Jazz Fest tickets may be purchased online at www.wattsjazzfest.com.
Mark your calendars! Here’s the Jazz Fest schedule
The schedule for the ticketed festival on Saturday, Feb. 11, is:
Cafe DaVinci – 1-2:30 p.m. Jeff Rupert Quartet. Rupert is the director of jazz studies at the University of Central Florida. He is a saxophonist, composer, record producer and recording artist.
Amphitheater – 2-3:30 p.m. Thom Chambers Trio. Chambers’ smooth jazz saxophone will be accompanied by guitarist Greg Pakstis and drummer Ron Cangro.
Amphitheater – 3:30-4 p.m. Poet Terry Odis, from Dallas, by way of Chicago, is an award-winning slam poet as well as an architect and teaching artist.
Cafe DaVinci – 3-4:30 p.m. Sybil Gage. Gage sings jazz standards with a New Orleans flair.
Amphitheater – 4-5:30 p.m. Chaz Underriner Quintet. Guitarist and composer Chaz Underriner and his ensemble will play some of Chaz’s original new jazz music.
Cafe DaVinci – 5-6:30 p.m. Ella and the Bossa Beat. This father-daughter duo on piano and drums will combine with guitar and cello to present a Brazilian jazz-and-pop style with bossa nova grooves and a soulful jazz influence.
Amphitheater – 6-7:30 p.m. The Vibe Band directed by pianist Dee Henry, featuring female singer KB. The Vibe Band is a jazz, R&B, soul and funk band that promises excitement, fun and great music for all generations and cultures.
Even more jazz at Jazz Late Night
In addition to the ticketed festival, venues in Downtown DeLand will host jazz acts for Jazz Late Night:
• 6-8 p.m. Friday, Feb. 10, the Adam Kornecki Trio at Sidecar Home Market & Bar, 100 S. Woodland Blvd.
• 8-11 p.m. Friday, Feb. 10, Hot Club of DeLand at Abbey Bar, 117 N. Woodland Blvd.
• 7-9 p.m. Saturday, Feb. 11, Thom Chambers at The Lounge at the Historic Artisan Downtown Hotel, 215 S. Woodland Blvd.
Also, for the first time in its history, the Jazz Fest will present free Sunday shows.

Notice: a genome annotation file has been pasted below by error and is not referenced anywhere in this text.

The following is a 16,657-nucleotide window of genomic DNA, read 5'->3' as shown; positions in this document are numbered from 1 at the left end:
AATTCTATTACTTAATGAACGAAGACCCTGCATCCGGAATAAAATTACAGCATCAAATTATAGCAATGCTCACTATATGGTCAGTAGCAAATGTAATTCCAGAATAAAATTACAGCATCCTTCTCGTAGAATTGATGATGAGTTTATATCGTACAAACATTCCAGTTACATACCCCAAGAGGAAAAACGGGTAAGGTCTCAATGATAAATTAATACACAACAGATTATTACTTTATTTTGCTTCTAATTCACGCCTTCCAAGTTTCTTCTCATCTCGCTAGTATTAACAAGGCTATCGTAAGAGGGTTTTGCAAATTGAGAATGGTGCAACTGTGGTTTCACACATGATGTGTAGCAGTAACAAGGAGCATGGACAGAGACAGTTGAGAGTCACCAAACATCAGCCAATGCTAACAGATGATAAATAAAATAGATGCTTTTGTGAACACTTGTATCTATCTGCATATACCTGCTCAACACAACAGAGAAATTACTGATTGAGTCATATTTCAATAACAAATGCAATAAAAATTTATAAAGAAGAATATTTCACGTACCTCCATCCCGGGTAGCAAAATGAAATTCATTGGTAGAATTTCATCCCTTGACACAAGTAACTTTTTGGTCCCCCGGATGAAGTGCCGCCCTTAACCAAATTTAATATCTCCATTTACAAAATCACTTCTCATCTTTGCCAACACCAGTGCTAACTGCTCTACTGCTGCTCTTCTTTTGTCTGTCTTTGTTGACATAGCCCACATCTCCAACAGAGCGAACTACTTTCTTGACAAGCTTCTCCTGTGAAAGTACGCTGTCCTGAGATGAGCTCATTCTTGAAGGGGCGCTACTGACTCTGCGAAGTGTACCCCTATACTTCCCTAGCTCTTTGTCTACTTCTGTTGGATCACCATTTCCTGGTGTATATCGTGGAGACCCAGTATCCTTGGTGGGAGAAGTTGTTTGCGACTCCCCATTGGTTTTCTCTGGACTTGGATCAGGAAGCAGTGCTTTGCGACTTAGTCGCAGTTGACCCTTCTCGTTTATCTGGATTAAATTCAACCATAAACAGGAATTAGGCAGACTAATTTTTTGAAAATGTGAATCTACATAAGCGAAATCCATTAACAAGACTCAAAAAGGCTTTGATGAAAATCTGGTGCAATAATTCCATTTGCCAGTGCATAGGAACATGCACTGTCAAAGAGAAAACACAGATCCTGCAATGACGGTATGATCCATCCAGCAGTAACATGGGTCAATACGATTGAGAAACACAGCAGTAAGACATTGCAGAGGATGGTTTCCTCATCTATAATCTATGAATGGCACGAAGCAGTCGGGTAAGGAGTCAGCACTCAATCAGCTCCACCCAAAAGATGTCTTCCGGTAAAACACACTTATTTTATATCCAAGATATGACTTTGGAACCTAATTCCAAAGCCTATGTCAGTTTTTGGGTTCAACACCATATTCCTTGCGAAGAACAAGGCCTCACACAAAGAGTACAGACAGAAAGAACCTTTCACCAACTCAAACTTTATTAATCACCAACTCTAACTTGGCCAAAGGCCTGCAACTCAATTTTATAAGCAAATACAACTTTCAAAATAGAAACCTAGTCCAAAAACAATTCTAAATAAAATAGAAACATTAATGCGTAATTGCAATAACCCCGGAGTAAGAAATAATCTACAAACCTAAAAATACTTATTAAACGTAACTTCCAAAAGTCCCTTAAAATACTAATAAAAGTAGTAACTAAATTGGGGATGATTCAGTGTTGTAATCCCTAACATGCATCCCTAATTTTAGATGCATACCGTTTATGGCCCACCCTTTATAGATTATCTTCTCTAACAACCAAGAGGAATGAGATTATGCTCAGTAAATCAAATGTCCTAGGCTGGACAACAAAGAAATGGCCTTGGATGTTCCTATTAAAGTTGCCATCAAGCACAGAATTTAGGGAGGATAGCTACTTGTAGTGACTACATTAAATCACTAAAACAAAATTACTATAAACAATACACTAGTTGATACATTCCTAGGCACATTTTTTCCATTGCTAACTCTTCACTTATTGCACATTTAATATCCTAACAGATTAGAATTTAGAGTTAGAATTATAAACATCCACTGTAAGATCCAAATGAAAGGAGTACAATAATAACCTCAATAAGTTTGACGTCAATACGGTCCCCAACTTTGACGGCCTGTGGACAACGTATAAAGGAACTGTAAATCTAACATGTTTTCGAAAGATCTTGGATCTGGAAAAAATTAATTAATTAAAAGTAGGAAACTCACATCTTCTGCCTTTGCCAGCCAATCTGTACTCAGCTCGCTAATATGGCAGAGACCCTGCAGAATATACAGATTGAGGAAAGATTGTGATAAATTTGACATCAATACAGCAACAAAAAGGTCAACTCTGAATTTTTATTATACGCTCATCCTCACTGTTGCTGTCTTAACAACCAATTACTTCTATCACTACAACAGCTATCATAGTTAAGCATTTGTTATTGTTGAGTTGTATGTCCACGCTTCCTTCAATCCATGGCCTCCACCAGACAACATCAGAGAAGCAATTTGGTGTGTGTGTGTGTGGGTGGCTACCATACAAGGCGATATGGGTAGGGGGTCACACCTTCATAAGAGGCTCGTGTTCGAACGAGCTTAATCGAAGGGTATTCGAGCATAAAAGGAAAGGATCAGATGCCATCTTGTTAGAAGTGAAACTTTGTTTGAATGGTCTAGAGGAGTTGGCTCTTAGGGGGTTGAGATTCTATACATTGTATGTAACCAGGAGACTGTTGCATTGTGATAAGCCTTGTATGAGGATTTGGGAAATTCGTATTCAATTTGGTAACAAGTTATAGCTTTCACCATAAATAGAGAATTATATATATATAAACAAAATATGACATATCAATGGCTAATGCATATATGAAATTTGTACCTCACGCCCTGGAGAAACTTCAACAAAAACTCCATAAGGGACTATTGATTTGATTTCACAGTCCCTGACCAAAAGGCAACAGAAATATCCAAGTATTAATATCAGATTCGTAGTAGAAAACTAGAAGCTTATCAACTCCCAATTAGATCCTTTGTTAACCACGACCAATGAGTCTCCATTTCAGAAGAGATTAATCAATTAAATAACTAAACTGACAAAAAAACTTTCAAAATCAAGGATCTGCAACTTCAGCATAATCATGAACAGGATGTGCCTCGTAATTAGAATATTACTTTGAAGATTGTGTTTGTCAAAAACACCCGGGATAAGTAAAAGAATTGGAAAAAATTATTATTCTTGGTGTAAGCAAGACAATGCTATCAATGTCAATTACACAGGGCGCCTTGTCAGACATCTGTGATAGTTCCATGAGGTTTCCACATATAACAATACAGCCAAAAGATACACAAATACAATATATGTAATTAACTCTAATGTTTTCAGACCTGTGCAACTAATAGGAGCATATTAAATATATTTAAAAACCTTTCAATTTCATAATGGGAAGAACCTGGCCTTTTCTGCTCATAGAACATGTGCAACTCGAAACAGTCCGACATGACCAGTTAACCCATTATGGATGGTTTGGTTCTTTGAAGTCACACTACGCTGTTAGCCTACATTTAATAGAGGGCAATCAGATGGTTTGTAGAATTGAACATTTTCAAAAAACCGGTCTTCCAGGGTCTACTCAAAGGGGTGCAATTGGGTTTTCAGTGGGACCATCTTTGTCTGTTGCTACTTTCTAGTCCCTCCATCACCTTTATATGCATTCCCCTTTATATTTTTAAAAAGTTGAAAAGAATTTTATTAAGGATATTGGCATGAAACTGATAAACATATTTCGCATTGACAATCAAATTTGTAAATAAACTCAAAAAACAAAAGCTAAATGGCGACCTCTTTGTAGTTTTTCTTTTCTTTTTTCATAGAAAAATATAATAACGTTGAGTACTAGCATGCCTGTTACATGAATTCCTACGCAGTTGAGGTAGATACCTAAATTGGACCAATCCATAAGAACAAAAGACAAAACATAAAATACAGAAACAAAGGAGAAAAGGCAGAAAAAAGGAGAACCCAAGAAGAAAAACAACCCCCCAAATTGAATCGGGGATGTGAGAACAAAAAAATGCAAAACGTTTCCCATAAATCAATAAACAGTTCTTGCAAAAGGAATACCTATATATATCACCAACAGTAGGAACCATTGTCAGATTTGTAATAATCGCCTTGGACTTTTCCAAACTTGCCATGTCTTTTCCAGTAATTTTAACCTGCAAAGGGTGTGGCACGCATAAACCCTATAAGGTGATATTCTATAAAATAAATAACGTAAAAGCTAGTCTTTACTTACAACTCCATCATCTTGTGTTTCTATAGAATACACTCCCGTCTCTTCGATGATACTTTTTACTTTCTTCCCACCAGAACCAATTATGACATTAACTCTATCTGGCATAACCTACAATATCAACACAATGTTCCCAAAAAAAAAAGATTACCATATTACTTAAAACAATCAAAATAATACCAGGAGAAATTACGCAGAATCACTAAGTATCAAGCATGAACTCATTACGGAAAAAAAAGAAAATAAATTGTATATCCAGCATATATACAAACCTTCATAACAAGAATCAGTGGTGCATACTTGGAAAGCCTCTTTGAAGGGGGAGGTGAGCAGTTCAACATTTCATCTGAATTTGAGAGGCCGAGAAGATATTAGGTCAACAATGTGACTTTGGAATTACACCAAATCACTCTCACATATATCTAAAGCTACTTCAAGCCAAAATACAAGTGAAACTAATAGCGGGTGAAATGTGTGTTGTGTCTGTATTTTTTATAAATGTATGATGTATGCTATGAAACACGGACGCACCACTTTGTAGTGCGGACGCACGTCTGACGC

On Sunday, Feb. 12, Sidecar Home Market & Bar will host Chelz Danielle from noon to 1 p.m., and the eight-piece DaVinci Jazz Experiment will play at Cafe DaVinci 1:30- 3:30 p.m.
Other locations may be added; check the www.wattsjazzfest.com website for updates.
‘The Manatee Song’
Tom Barratt of the Riverside Conservancy, a nonprofit devoted to preserving and protecting shorelines and estuaries, is a sponsor of the “Thin Man” Watts Jazz Fest, and now one of its musical composers.
Barratt’s “The Manatee Song” will be among the music performed by Dee Henry’s gospel group, L.I.F.E., at noon Saturday, Feb. 11, on the north steps of the Historic Volusia County Courthouse, 120 W. Indiana Ave. in Downtown DeLand.
But what’s the connection between the Conservancy and the Jazz Fest? Barratt explains: “First, we are both community-based. Our support and energy comes from the community. Jazz here, and “Thin Man” Watts are part of our musical history. The waters and springs are part of our natural history.
“Both the Jazz Fest and Riverside are sharing the mission of conservation of our shared past and present. And these are pillars that make a culture, a people — who we are. We must take great care to conserve and protect these, and to share them today and into the future.”